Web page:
Monday, July 25, 2016
US Democratic National Committee Emails Hacked - Is Your Email Account Safe?
Today, as 19,252 emails of the US Democratic Committee were made public by Wikileaks, I was asked by some of my clients how they can keep their email accounts safe.
1. Downloading File Attachments -- If you don't know who the email is from, do not download the email attachments. This includes .RTF and .PDF file attachments.
2. Microsoft Windows Users / Spear phishing -- If you are a Microsoft Windows User, some of the computers in the DNC were more than likely compromised in an exploit called spear phishing. In a spear phishing example, an email is sent from a compromised trusted email account and a .RTF attachment file when opened created a registry key with a .dll file. To help deter this type of spear phishing, it is recommended you keep your virus checker up to date and notify your IT Department if you inadvertently open an attachment you think might be an attempt at spear phishing. Some common types of spear phishing are password change notifications from Microsoft Live and Paypal.
3. Yahoo / AOL Accounts -- I would not recommend anyone use Yahoo or AOL Accounts. Google Gmail is much better at detecting and shutting off phishing email accounts. In the DNC case, a staffer used her personal Yahoo account to receive and respond to messages to and from dnc.org email addresses (most likely for convenience.)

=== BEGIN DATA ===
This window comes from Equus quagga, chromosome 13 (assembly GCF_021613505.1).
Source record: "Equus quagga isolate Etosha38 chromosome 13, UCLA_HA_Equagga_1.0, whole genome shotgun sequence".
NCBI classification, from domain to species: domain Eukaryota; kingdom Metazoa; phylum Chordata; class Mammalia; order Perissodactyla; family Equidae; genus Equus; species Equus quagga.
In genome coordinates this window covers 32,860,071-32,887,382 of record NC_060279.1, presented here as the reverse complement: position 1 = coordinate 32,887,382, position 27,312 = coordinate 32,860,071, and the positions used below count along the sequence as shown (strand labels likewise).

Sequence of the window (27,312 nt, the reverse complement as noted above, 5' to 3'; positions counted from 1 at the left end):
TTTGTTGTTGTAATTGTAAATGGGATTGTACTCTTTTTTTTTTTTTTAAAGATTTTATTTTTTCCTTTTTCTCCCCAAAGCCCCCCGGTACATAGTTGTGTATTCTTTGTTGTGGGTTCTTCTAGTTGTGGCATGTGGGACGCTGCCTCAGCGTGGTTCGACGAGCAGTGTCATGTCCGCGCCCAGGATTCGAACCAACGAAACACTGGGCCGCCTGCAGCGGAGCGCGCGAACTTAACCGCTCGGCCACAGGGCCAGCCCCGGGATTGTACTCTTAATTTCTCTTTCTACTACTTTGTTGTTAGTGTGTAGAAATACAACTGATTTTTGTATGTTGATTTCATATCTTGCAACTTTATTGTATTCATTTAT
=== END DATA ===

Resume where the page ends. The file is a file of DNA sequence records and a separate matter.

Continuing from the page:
4. Gmail / Google Apps -- If you have a business, it is strongly recommended you use a Gmail and/or Google Apps Service. It's $50 per user per year. You can also use Microsoft Office 365 for a business. It is not recommended that you use GoDaddy or your ISP email.
5. Check if Your Email Address is Compromised -- Use this website to check if your email address has been compromised. If it is, change your passwords.
6. Different Passwords - Use a different password for every website. You should write-down and securely store your passwords. Using a secure password manager should be okay, but I would not recommend writing down the exact password, use some sort of code.
7. Change Your Passwords - You should change the passwords of your most secure accounts every 90-days or less.
Sources: Exclusive Suspected Russian hack of DNC widens - includes personal email of staffer researching Manafort (by Michael Isikoff, Yahoo News July 25, 2016)
Spear Phishing: Scam, Not Sport (Norton by Symantec)